Sorting a course for a race can’t be easy. At all. You’ve got to find a course of a set distance (from 5 and 10k courses to marathons and beyond) that can start from a venue able to cope with a pack of runners descending on it.
You’ve then got to work with all sorts of people (such as, say, local authorities) to source a suitable route, considering things like land access, road traffic and non-race pedestrians. You might need to negotiate with private land owners or park bosses. You’ve got to make sure that route can cope with the number of runners in the race. The list goes on.
Oh, and you’ve got to try and design a course that runners will enjoy.
So no, finalising a course for a race definitely isn’t easy. I just wanted to make that clear, because what follows definitely isn’t a criticism of race organisers. Really. I’ll explain why.
This is about an annoyance I’ve encountered with the final part of several races – and it was one I encountered on the very enjoyable Hampton Court Palace Half Marathon last weekend.
The final miles of the race took runners along a road between Hampton Court and Bushy Park, back towards the finish area at Hampton Court Green. The point where the green came into my sight, complete with big inflatable arch, was a pretty good feeling: there’s the finish! Then I looked at my Garmin, and I was confused. I still had the best part of a mile to go. That finish arch wasn’t a mile away. Eh?
Thing is, as far as the race route was concerned, the finish line was still the best part of a mile away. The course went within a few hundred metres of it, before heading down the side of the green, doing a hairpin at the end and taking in a half-lap or so of the green.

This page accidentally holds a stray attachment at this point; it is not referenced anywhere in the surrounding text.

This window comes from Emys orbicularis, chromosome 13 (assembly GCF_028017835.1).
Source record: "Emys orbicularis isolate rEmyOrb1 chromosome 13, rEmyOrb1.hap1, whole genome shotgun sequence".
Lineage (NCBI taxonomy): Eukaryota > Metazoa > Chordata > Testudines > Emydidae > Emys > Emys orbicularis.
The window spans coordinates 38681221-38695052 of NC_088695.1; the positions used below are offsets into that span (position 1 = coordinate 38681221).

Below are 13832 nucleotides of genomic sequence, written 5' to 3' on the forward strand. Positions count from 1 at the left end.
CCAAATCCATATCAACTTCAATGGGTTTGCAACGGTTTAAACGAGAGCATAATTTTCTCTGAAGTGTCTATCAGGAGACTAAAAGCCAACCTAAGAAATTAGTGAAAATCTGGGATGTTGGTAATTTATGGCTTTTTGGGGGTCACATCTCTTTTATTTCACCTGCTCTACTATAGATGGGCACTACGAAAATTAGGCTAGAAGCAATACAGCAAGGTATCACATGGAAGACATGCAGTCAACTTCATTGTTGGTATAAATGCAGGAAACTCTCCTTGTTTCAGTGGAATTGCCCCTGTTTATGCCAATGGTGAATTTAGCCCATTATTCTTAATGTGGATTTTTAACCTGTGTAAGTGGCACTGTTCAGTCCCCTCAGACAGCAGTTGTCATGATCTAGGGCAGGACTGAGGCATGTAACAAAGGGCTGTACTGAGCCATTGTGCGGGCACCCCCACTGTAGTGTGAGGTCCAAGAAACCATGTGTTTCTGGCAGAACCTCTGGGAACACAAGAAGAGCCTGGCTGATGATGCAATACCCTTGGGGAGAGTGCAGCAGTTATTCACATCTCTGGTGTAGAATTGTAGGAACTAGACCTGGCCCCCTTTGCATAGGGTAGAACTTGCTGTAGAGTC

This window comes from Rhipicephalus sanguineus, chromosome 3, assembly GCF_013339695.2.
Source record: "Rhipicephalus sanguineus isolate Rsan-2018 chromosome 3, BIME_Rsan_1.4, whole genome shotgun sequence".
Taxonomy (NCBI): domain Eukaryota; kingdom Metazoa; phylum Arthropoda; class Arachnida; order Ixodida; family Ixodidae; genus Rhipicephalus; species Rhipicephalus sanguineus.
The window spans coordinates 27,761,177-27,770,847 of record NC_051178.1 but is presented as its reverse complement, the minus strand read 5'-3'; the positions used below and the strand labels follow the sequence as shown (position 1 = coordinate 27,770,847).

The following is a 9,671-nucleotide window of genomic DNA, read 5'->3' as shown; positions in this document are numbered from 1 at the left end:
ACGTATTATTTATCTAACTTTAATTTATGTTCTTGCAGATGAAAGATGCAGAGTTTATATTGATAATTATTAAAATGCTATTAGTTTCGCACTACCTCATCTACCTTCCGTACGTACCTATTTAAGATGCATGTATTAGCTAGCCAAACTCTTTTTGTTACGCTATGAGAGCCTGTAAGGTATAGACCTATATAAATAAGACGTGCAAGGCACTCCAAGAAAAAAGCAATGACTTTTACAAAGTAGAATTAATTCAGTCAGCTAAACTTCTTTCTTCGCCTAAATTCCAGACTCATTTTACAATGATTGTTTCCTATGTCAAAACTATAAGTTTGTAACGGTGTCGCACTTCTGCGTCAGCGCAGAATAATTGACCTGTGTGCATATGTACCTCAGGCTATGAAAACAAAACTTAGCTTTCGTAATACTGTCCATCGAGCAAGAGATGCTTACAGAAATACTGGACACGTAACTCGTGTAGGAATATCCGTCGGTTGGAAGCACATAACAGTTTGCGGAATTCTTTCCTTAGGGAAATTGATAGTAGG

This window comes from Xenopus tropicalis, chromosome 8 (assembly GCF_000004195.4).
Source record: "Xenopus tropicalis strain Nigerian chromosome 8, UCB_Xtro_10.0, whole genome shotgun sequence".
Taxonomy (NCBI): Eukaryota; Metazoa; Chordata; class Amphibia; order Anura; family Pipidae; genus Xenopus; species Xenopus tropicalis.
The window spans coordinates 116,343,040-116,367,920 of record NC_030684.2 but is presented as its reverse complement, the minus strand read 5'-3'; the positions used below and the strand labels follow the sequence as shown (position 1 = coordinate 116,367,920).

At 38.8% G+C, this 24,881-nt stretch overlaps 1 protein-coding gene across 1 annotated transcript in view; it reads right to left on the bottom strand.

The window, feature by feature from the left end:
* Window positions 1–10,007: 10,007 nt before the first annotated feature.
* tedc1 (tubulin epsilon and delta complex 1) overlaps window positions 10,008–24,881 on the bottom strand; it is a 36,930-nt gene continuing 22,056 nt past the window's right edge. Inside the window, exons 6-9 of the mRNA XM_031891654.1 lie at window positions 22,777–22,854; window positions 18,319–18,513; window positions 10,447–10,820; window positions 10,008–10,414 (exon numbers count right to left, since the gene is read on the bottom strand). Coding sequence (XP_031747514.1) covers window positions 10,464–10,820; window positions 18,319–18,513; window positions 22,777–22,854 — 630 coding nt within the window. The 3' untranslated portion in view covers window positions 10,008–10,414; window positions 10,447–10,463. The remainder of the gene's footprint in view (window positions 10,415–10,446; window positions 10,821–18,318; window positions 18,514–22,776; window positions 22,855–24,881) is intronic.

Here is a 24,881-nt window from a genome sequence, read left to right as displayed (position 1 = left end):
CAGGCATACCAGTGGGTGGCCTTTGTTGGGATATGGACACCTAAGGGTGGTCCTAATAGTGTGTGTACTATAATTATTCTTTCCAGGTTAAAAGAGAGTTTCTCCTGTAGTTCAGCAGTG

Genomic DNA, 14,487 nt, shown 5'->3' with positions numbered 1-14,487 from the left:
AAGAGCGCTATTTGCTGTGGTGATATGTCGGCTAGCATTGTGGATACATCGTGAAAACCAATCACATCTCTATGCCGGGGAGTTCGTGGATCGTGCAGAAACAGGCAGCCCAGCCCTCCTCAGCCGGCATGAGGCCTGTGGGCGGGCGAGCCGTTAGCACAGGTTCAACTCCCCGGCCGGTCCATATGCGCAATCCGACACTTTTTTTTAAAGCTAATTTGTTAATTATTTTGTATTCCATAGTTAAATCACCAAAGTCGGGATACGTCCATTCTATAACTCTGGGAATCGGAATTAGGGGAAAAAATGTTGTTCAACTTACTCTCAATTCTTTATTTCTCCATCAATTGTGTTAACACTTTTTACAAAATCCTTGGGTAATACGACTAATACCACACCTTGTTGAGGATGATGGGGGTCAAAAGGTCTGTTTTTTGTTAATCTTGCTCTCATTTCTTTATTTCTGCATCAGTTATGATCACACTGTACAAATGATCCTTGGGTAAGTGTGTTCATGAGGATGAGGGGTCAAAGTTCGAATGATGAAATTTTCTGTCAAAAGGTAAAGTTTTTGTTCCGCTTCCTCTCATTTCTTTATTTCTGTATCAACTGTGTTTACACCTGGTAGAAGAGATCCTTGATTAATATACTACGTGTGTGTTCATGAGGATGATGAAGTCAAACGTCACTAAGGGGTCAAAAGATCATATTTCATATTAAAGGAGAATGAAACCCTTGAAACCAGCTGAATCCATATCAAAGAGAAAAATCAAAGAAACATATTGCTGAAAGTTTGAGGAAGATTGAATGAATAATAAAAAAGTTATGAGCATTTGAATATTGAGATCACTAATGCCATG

For the spectators, it was great: they could cheer on the runners for the last half-mile or so of a half marathon. It helped add to the event atmosphere on the green. So it’s a clever idea – and that’s why this isn’t a criticism of the race organisers.
It’s just that, when you’re close, so tantalisingly close, to your final goal, having to run so close to it for a painful few minutes somehow makes that final half-mile hurt even more than it already does.
This isn’t about one race. I’ve encountered similar late twists within sight of the finish on plenty of other races. And here’s the really important thing: the random running annoyance here isn’t actually with the route design at all. It’s all in my head.
When I could first see the finish I knew I still had more than half-a-mile of running left. My Garmin told me. The marker boards told me. The encouraging and friendly marshals told me, while cheering me on.
So I should have known there’d be a few late detours to come. I should have just pushed on and enjoyed the final part of the race. Instead, my brain ignored all that. It saw the finish arch, and the moment it did, it wanted to be there. It didn’t want to keep running.
So race organisers: when I saw I’m annoyed with your route, I’m not. Honest. I’m annoyed with myself.
I’m running the 2016 London Marathon to raise money for the South West Children’s Heart Circle. It’s a great cause, and any donations received would be greatly appreciated. Click the ‘Just Giving’ button below for more details. Thanks!